A call by the “big four” accounting firms for real-time, internet-based company reporting has received a cautious response from the IT profession.
Last week, PricewaterhouseCoopers, Deloitte, KPMG and Ernst & Young said static quarterly financial statements should be replaced by real-time, internet-based reporting and include a wider range of business measures.
Ben Booth, vice-chairman of British Computer Society IT directors group Elite, said business practice rather than technology was the biggest barrier to real-time reporting.
“Here is a suggestion that there is going to be a technical solution, but that is a matter for business organisational change,” he said. “If that happens, the technology can accommodate it, but it is not going to happen with technology alone.
“It is a classic case that often comes to IT professionals because they have the skills, but if the business concerned does not appreciate [the business change involved], it can be difficult.”
The paper, which is also supported by Grant Thornton and BDO, extols the virtues of XBRL, a business reporting language related to XML.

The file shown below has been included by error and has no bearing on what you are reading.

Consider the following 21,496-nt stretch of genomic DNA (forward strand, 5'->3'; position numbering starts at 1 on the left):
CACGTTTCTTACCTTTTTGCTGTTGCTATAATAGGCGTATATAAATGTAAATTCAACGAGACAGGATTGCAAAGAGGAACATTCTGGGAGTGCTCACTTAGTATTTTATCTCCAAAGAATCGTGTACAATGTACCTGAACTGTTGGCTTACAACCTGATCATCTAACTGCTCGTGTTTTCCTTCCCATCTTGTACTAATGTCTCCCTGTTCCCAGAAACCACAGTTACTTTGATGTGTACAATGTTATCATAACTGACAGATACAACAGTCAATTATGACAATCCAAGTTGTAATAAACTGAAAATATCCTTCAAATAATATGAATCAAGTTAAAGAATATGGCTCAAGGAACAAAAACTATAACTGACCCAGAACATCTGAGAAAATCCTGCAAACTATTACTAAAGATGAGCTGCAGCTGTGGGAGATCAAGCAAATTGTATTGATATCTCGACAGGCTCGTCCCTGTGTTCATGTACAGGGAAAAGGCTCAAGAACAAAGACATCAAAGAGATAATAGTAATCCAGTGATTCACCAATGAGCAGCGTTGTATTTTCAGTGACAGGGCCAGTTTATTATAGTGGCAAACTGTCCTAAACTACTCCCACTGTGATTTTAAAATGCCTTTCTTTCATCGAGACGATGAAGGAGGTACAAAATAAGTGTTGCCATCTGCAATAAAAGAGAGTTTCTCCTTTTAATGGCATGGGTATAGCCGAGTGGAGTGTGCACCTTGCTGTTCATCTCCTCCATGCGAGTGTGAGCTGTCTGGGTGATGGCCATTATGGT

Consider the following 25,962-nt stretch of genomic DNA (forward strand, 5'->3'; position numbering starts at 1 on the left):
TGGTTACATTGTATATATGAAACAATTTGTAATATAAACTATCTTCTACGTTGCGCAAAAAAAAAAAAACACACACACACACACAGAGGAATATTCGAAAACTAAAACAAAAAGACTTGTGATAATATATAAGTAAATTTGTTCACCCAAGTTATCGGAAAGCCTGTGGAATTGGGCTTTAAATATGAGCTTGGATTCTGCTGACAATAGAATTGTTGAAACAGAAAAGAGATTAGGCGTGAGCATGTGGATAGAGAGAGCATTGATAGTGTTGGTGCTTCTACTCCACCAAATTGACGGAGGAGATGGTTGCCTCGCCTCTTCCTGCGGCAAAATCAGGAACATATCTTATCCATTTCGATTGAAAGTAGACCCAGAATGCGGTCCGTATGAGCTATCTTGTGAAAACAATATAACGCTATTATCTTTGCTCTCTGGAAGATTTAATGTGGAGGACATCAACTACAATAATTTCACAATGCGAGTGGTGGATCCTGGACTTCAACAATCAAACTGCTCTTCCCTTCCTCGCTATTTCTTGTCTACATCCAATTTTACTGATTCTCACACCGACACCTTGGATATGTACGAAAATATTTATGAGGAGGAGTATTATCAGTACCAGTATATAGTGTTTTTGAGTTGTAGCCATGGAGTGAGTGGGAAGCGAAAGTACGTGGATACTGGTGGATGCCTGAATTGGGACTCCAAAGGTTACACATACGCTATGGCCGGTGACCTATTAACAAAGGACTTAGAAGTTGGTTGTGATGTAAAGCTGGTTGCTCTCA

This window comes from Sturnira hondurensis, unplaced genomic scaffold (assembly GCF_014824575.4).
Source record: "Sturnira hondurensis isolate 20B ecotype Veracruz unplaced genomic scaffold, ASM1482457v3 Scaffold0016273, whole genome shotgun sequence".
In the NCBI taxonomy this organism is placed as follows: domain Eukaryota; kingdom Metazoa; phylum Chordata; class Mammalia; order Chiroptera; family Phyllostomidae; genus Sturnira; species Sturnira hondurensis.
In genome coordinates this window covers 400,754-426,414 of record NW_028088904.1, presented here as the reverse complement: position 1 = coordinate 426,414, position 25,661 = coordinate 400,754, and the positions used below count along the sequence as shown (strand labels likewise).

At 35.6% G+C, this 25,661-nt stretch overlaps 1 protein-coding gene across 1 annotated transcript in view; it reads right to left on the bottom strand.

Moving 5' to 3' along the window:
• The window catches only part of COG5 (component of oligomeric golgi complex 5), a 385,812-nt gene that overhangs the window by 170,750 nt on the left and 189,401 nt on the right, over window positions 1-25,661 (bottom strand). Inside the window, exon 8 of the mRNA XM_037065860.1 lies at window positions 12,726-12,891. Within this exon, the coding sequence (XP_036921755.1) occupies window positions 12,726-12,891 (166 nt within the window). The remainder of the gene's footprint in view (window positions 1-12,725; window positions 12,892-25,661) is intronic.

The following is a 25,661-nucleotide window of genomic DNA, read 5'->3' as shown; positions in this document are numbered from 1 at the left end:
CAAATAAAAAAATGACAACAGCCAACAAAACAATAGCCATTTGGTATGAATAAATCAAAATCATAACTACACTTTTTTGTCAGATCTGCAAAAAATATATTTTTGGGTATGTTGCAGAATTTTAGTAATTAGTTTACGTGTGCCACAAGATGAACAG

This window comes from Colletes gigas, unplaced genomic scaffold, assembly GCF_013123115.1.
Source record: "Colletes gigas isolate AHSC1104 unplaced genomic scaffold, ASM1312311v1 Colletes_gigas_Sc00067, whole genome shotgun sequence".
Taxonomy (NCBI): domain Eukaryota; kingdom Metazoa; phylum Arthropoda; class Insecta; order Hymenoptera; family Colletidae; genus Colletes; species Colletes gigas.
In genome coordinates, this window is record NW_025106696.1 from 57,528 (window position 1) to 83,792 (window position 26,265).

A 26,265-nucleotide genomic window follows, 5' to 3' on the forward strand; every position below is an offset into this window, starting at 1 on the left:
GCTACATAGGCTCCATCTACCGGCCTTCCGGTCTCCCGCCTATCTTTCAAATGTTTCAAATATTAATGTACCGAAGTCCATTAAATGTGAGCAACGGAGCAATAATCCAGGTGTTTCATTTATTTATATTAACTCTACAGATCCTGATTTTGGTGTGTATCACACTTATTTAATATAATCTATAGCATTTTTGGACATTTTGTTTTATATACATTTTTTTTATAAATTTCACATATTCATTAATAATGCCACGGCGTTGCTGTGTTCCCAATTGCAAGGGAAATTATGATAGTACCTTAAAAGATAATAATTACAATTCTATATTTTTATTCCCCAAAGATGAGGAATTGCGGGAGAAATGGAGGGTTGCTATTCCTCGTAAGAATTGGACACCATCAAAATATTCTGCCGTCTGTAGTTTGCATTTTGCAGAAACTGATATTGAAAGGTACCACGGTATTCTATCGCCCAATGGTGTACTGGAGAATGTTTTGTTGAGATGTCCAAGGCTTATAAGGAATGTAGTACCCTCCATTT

“XBRL opens a brave new world of information access and lower costs for users and generators of data alike,” it said. “Some countries, such as China, Spain, The Netherlands and the UK, have required companies to use XBRL.”
However, industry regulator the Financial Services Authority recently decided against using XBRL for companies to file their regulatory returns on the grounds of cost.
FSA IS director Darryl Salmons said, “We were originally thinking that XBRL was the way to go. Then we did a detailed review of what firms were using and of XBRL.”
A spokeswoman for PricewaterhouseCoopers said the paper was designed to start a debate rather than specify technology.
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